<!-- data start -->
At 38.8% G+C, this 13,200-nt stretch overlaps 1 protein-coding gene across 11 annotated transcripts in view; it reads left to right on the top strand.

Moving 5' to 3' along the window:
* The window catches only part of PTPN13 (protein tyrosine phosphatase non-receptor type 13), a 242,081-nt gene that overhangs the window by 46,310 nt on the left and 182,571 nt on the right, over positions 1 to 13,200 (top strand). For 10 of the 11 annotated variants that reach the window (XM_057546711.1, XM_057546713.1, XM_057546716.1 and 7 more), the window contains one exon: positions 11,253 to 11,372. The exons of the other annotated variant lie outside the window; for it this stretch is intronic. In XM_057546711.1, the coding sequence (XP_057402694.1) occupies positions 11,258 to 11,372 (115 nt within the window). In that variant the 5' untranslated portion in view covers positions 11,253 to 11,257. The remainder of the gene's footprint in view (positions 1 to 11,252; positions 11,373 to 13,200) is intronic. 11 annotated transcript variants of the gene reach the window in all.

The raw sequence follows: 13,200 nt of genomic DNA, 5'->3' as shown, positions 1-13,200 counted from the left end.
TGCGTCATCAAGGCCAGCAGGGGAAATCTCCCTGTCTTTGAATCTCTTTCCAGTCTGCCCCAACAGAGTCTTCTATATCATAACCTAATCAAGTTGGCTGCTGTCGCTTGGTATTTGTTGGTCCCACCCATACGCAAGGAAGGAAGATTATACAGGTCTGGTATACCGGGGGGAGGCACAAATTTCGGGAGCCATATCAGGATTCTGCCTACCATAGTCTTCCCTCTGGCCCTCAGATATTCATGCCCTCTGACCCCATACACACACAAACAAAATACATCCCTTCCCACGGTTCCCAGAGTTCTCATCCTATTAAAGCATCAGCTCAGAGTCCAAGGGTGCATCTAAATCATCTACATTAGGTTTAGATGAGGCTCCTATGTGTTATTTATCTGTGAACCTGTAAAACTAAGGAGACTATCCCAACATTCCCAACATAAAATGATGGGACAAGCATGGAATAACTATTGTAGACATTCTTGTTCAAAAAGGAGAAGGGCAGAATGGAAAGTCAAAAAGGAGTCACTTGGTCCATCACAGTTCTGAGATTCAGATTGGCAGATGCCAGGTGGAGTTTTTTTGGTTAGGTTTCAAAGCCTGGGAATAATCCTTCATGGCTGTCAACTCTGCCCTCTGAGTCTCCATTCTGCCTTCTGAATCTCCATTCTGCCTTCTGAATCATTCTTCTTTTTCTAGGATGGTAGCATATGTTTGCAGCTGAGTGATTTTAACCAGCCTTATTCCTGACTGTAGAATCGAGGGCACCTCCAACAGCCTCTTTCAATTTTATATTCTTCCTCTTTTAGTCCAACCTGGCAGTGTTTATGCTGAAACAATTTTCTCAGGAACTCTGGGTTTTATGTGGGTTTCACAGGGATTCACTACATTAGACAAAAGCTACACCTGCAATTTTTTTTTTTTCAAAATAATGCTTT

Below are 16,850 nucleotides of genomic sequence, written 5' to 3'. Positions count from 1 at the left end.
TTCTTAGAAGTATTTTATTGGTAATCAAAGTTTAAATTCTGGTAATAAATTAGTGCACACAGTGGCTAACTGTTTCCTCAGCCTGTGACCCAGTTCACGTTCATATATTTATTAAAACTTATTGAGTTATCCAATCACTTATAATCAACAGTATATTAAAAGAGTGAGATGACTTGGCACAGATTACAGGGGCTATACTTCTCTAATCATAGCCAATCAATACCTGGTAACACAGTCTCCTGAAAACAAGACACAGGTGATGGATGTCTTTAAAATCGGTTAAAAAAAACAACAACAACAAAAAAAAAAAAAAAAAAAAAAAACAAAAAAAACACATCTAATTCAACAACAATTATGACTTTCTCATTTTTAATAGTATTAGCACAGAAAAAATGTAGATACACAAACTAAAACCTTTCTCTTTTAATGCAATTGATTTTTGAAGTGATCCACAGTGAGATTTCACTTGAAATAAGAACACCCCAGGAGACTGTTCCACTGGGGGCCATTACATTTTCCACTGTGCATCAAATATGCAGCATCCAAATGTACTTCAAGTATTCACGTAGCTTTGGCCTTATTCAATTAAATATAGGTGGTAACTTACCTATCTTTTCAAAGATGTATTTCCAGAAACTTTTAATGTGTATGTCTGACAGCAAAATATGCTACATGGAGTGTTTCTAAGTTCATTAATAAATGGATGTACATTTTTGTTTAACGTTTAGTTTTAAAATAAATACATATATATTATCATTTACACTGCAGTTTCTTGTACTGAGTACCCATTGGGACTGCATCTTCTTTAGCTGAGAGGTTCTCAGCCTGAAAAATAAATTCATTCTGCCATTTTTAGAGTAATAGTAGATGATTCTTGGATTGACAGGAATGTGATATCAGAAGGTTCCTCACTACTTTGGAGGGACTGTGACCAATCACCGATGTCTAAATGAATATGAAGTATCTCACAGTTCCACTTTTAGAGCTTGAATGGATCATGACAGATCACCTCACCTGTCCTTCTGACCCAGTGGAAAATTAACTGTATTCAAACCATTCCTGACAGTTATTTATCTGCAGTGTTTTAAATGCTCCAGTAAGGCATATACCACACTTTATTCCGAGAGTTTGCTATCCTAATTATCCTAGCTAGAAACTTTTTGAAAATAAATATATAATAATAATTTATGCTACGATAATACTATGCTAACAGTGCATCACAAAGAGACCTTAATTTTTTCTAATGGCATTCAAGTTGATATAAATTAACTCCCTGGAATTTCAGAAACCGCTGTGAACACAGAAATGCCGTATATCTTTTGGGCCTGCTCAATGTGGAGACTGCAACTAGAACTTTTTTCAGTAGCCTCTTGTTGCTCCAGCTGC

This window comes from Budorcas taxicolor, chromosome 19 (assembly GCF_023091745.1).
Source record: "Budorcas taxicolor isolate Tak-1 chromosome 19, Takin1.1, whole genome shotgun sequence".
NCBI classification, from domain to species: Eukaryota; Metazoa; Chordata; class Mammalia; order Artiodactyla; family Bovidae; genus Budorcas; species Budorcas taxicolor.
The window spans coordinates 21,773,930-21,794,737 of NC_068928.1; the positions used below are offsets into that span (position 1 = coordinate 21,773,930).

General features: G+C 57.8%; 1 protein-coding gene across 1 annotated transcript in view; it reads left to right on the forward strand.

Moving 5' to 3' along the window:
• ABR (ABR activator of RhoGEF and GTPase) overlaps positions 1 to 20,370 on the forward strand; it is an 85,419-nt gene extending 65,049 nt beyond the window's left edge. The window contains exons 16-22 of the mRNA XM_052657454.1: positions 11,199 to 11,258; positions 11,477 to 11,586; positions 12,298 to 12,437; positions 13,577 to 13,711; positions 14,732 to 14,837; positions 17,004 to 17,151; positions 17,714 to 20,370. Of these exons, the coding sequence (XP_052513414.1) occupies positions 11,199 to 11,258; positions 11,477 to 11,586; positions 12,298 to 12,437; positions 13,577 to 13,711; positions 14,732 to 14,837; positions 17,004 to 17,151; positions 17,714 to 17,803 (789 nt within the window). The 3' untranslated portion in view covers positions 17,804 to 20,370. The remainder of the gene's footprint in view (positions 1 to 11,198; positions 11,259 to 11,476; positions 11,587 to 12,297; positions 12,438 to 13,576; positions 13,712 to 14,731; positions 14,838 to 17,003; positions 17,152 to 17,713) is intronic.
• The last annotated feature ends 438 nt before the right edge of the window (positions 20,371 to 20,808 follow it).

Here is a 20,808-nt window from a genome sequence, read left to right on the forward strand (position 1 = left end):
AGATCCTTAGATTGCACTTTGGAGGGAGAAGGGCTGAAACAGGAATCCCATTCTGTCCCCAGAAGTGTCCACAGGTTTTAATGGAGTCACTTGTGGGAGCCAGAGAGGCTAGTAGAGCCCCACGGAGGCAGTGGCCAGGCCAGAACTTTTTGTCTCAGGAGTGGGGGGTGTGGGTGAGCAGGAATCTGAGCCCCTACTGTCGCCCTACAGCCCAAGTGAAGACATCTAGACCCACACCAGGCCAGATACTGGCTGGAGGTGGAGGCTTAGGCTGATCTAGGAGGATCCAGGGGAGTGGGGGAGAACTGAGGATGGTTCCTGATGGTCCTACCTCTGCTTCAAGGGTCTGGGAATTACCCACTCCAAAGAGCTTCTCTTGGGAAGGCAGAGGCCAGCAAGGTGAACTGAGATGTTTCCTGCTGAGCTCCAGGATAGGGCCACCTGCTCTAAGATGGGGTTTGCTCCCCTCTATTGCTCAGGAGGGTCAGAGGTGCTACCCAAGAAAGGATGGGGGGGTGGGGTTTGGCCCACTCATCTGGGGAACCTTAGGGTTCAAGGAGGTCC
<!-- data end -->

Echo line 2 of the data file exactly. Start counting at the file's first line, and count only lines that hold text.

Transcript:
Moving 5' to 3' along the window: